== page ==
Stanford University faces as much as $43 million in taxes under a new levy on college endowments included in President Donald Trump's tax overhaul, the first time private colleges will pay such a fee.
The provision, which was passed as part of the Republican tax bill in December 2017, affects about 30 wealthy schools including Stanford — the third-richest U.S. private college with an endowment of $27.7 billion. The California college estimated it will eventually pay the more-than-$40 million figure on both realized and unrealized capital gains for fiscal 2019, according to an emailed statement from the university.
Stanford's multimillion-dollar tab shows how the levy — designed to offset cuts elsewhere — may hit the richest U.S. colleges. It includes a 1.4% tax on net investment income and affects schools with more than $500,000 in endowment assets per student. The Congressional Budget Office had estimated the tax will raise $200 million annually.
Harvard University, the richest school with an endowment of almost $40 billion, expects to pay about $38 million on its net investment income, which includes earnings from endowment investments.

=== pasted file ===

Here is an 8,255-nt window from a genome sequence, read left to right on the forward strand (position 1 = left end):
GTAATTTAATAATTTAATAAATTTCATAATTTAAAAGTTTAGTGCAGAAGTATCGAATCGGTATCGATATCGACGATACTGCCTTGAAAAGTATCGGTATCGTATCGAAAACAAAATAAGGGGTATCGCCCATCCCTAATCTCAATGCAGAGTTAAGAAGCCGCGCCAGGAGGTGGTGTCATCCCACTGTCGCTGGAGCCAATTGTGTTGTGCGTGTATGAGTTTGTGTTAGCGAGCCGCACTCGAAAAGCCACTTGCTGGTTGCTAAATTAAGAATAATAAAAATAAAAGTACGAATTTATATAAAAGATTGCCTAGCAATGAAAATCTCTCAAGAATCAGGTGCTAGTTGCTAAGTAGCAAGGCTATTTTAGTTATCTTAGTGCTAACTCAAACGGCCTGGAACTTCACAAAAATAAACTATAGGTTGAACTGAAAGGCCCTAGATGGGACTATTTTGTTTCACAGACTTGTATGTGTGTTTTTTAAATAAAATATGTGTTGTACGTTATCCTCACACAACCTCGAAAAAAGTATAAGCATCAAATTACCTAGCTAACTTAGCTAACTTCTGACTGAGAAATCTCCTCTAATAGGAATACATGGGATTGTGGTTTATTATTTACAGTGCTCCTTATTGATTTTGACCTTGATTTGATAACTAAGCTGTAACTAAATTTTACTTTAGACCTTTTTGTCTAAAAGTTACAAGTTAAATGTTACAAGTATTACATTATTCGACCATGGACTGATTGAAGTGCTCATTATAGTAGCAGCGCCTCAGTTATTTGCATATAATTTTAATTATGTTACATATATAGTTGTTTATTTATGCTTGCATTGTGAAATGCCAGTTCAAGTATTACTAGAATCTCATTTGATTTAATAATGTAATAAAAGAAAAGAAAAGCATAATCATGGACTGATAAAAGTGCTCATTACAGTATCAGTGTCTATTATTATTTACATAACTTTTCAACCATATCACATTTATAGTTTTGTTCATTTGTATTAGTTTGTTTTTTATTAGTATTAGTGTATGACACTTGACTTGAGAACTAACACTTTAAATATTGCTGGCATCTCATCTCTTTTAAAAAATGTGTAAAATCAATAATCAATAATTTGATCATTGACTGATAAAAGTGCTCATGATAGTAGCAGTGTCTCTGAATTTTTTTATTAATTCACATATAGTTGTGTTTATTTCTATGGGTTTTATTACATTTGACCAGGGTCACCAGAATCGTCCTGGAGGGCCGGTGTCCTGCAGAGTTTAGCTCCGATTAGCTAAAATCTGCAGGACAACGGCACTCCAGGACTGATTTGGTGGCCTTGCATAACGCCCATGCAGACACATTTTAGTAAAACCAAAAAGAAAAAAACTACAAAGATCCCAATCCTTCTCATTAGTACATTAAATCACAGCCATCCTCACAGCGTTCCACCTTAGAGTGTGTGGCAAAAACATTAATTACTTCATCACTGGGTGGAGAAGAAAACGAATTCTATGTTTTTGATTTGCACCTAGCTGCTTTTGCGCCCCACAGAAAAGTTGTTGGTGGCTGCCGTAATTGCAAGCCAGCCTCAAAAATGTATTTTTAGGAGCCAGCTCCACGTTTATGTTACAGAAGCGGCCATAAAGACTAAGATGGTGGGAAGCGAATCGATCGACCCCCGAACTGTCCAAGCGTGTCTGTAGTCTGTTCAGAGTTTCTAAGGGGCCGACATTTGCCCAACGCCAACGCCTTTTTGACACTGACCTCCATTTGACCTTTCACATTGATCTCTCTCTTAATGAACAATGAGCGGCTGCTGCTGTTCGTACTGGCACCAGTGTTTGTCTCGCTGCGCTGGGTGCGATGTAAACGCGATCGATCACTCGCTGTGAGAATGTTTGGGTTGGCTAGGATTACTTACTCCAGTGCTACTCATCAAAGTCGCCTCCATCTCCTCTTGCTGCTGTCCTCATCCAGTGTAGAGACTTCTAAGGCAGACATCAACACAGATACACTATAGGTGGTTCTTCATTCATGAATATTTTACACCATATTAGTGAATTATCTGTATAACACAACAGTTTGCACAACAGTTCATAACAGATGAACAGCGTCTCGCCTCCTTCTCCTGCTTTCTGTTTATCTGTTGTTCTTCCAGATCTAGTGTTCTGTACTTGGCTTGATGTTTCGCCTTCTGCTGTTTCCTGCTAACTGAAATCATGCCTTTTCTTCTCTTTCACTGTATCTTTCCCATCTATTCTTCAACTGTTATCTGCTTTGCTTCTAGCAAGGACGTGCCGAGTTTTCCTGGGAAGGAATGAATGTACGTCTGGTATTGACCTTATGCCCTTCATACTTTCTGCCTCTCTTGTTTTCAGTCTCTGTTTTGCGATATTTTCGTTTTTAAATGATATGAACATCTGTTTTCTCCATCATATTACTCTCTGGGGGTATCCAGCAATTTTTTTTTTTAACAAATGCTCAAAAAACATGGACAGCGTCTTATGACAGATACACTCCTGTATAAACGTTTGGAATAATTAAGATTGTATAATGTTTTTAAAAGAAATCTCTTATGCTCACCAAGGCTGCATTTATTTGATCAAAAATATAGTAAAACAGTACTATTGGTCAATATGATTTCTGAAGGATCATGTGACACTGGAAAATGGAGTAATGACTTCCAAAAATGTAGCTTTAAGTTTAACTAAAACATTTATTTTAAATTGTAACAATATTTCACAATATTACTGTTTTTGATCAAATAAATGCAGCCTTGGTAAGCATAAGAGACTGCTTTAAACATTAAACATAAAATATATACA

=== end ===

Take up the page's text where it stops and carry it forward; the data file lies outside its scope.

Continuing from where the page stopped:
"It's an unhealthy precedent," Cristian Tiu, an associate professor of finance at the University of Buffalo, said in a telephone interview. "It may have the potential to affect quite a few things in the long term such as budgeting, charitable giving and the propensity of the government to think of even more taxes for endowments."
College endowments have seen lower investment returns in recent years, which may be another blow to those caught up in the tax.
Schools generally seek to earn at least 7% annually to account for spending rates of 4% to 5% plus inflation. The returns help fund professor salaries and financial aid. Endowments on average gained 5.3% for fiscal 2019, the first year that the tax applies. That's the lowest performance since 2016.
Stanford and Harvard both returned 6.5% for the fiscal year, down from 11.3% and 10%, respectively, in 2018.
The schools are still waiting for guidance from the IRS about how to calculate their payments. Stanford and Harvard determined the estimated payments after they closed their fiscal years, but those could still change. Most colleges finish their fiscal years on June 30.